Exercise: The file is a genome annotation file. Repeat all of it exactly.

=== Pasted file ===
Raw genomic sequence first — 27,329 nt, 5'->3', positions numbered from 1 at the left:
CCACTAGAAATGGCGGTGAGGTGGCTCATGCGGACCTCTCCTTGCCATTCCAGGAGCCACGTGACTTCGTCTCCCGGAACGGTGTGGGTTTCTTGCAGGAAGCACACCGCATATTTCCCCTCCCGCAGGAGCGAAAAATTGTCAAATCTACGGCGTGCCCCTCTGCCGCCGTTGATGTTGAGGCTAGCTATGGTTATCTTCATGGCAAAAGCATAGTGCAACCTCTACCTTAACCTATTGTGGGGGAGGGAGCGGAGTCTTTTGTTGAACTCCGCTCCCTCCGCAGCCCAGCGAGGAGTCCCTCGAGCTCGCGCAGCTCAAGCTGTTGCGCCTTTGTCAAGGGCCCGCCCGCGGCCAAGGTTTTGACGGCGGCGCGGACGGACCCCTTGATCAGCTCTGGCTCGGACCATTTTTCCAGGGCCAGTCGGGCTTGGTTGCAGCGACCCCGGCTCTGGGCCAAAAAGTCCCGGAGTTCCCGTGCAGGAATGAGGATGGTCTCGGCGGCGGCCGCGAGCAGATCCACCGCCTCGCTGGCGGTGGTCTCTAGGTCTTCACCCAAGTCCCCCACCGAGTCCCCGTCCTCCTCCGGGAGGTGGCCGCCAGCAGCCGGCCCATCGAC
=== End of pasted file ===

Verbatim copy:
Raw genomic sequence first — 27,329 nt, 5'->3', positions numbered from 1 at the left:
CCACTAGAAATGGCGGTGAGGTGGCTCATGCGGACCTCTCCTTGCCATTCCAGGAGCCACGTGACTTCGTCTCCCGGAACGGTGTGGGTTTCTTGCAGGAAGCACACCGCATATTTCCCCTCCCGCAGGAGCGAAAAATTGTCAAATCTACGGCGTGCCCCTCTGCCGCCGTTGATGTTGAGGCTAGCTATGGTTATCTTCATGGCAAAAGCATAGTGCAACCTCTACCTTAACCTATTGTGGGGGAGGGAGCGGAGTCTTTTGTTGAACTCCGCTCCCTCCGCAGCCCAGCGAGGAGTCCCTCGAGCTCGCGCAGCTCAAGCTGTTGCGCCTTTGTCAAGGGCCCGCCCGCGGCCAAGGTTTTGACGGCGGCGCGGACGGACCCCTTGATCAGCTCTGGCTCGGACCATTTTTCCAGGGCCAGTCGGGCTTGGTTGCAGCGACCCCGGCTCTGGGCCAAAAAGTCCCGGAGTTCCCGTGCAGGAATGAGGATGGTCTCGGCGGCGGCCGCGAGCAGATCCACCGCCTCGCTGGCGGTGGTCTCTAGGTCTTCACCCAAGTCCCCCACCGAGTCCCCGTCCTCCTCCGGGAGGTGGCCGCCAGCAGCCGGCCCATCGAC